« PreviousContinue »
C. Pætus (by Vespasian)
M. A. Julianus ........................(cir.) 70 L. Maximus................................................................................ }) 72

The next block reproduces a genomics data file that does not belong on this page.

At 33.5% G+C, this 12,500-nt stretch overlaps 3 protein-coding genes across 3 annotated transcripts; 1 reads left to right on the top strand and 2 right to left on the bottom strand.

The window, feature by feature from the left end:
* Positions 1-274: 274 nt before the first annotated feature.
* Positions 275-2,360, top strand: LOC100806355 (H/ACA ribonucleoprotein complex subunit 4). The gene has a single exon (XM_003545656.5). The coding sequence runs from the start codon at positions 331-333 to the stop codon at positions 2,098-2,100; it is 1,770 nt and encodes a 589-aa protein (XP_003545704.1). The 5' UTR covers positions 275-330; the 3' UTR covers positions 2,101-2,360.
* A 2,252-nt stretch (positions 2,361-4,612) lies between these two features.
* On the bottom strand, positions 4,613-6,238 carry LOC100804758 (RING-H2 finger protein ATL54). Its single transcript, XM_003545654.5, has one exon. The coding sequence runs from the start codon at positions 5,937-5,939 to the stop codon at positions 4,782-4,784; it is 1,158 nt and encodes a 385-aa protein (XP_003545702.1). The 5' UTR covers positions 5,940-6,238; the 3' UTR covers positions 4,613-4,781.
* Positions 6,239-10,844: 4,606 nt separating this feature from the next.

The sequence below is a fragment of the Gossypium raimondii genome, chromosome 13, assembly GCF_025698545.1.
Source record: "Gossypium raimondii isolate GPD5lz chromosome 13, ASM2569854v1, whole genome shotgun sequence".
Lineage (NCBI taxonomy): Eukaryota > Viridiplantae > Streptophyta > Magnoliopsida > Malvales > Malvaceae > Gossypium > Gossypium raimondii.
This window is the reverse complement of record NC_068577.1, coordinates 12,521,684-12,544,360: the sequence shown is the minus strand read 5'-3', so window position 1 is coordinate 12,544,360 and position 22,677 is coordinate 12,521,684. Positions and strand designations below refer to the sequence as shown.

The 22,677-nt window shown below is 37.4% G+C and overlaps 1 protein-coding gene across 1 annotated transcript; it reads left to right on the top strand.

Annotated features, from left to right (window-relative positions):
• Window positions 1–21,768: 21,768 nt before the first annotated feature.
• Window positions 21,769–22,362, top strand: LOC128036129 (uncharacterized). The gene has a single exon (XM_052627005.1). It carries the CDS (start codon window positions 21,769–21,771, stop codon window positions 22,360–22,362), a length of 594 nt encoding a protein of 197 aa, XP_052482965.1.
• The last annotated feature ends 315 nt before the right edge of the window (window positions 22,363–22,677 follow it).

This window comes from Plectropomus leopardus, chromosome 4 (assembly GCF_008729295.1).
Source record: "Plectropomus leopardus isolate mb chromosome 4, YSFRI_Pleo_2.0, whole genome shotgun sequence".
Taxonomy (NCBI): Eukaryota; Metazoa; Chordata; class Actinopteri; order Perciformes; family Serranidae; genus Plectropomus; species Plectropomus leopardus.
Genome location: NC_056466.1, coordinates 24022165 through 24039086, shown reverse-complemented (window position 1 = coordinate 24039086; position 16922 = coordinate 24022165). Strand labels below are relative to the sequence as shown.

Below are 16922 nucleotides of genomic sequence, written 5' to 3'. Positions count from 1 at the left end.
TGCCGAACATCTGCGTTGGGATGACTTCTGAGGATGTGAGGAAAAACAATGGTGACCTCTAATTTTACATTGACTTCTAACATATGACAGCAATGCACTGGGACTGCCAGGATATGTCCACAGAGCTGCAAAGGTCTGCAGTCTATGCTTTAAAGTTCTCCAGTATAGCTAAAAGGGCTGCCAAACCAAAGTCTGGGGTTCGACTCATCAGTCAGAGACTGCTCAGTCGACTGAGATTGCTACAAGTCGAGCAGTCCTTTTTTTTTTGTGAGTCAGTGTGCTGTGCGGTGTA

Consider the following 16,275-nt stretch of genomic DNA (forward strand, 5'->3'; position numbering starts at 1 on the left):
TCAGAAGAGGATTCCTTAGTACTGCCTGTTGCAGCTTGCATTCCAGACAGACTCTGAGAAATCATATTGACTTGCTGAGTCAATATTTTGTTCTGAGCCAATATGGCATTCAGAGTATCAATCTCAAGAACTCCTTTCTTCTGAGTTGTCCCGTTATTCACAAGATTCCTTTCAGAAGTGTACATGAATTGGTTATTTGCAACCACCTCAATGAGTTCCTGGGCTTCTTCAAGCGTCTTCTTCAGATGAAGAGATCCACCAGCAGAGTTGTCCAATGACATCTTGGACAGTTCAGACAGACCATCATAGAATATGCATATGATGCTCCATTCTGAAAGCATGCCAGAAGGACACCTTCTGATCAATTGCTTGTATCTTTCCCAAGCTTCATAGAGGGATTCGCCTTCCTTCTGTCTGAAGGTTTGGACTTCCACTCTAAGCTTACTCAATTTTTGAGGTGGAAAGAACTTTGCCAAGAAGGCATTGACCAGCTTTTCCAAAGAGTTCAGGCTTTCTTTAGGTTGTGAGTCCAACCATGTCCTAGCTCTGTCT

use of travellers. These are called by the Turks kanes, and are seated sometimes in the towns and villages, sometimes at convenient distances upon the open road. They are built in fashion of a cloister, encompassing a court of thirty or forty yards square, more or less, according to the measure of the founder's ability or charity. At these places all comers are free to take shelter, paying only a small fee to the kanekeeper, and very often without that acknowledgment. But you must expect nothing here but bare walls; as for other accommodations of meat, drink, bed, fire, provender, with these it must be every one's care to furnish himself' (pp. 1, 2). He mentions a very large and handsome khan near the Orontes, far exceeding what is usually seen in this sort of buildings. It was founded by the second Cuperli, and endowed with a competent revenue, for sup plying every traveller that takes up his quarters in it with a competent portion of bread, broth, and flesh, which is always ready for those who demand it, as very few people of the country fail to do. There is annexed to the kane, on its west side, another quadrangle, containing apartments for a certain number of almsmen. The kane we found at our arrival crowded with a great number of Turkish pilgrims, bound for Meccha' (4, 5).